How Power Encourages Exploitative Behavior
Adi Gaskell reveals one possible consequence of power acquisition: explosive changes in behavior. Read on to learn more.
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Despite organizations becoming more flat in recent years, it is still inevitable that power is not distributed evenly across the organization. A recent paper highlights some of the mendacious behaviors this can encourage in managers.
The study, which consisted of both virtual and real-world experiments, found that managers would often use various levels of blackmail to cajole their team to do certain things. It emerged that this successful was relatively successful provided it was done under a visage of friendliness. Interestingly, it also appears to suggest that such behavior can also be beneficial to those being extorted.
Rather alarmingly, the study found that roughly 50% of us will gladly take advantage of our peers should an opportunity arise. The study, which involved the classic Prisoners Dilemma game, found that players would often screw over their opponents, especially if the relationship was transitory in nature. If things were more long-term, then it made more sense to cooperate.
That’s fairly standard knowledge, but things became interesting when the researchers tinkered with the rules of the game. For instance, players were given the choice of changing their opponent if they felt they weren’t playing fairly, with that player then being suspended for a few rounds. The researchers wanted to try and replicate the threat of being fired.
When this was added to the equation, more players took advantage and decided to screw over their opponents and thus achieved stronger individual results than their peers in the control group.
Interestingly, it emerged that it was actually in the best interests of players to go along with this poor behavior, because by refusing to play along, they found themselves permanently on the unemployed pile, and therefore never cooperated with at all. As such, even though they were being taken advantage of by their powerful peers, they ended up with a greater payout than if they punished those powerful players by withholding cooperation.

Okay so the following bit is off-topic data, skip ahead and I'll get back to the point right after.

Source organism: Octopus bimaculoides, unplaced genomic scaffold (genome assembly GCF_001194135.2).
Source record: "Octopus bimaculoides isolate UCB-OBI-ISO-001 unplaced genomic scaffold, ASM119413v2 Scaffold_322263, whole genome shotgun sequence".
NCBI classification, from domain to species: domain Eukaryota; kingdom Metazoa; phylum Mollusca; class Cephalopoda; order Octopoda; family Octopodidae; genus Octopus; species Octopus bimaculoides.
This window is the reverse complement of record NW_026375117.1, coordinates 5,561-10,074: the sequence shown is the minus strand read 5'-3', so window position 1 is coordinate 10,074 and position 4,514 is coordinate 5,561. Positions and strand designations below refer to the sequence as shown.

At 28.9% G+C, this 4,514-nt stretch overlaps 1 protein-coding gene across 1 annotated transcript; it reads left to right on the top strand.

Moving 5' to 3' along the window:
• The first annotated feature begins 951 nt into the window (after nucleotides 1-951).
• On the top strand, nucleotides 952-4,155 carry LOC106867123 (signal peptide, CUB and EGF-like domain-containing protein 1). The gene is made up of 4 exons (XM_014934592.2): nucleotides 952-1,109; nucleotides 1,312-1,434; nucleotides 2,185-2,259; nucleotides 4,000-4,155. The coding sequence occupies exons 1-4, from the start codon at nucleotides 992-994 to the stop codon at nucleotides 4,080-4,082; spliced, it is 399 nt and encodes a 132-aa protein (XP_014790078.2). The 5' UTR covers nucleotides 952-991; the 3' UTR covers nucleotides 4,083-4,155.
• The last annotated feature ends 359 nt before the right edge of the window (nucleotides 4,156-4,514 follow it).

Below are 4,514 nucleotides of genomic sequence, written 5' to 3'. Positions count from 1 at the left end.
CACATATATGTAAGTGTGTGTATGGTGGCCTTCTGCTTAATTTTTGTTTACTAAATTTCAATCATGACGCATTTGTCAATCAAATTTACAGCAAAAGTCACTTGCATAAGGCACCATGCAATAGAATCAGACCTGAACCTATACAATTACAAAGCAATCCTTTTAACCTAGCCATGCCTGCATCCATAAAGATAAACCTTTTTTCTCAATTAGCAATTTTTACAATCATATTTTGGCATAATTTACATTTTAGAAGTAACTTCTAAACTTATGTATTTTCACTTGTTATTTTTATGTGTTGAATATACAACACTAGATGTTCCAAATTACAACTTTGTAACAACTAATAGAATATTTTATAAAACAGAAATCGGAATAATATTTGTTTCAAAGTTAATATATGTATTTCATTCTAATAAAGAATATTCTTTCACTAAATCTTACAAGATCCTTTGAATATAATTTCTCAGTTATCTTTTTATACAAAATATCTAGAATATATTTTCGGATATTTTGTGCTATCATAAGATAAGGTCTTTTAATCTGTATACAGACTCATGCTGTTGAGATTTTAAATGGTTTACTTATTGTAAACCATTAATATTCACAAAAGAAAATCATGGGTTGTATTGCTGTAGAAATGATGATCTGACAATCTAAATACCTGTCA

Getting Inside the Behavior
When the participants were quizzed afterward about the reasons for their behavior, far from being a subtle and subconscious act, most openly admitted to knowing full well what they were doing. They accepted their lack of power in that situation and surmised the best course of action was to go along with things. Likewise, the powerful also admitted to being aware of the odds stacked in their favor and took advantage accordingly.
Of course, that isn’t to say that such situations are an open goal for the powerful to do as they please. Instead, the researchers suggest that exploiting the situation to the full does require a degree of skill, as a strategy of pure exploitation seldom works. Indeed, previous studies have shown that those on the receiving end are prepared to act against their self-interest if it allows them to punish those who take the proverbial.
“Without occasional cooperation, the system doesn’t work. It is therefore those people who appear to be friendly on the surface we maybe should be most wary of,” the authors say.
The results do suggest that extortionate behavior is rather more common than perhaps we have previously believed, though, especially in environments where a power imbalance exists.
Published at DZone with permission of Adi Gaskell, DZone MVB. See the original article here.
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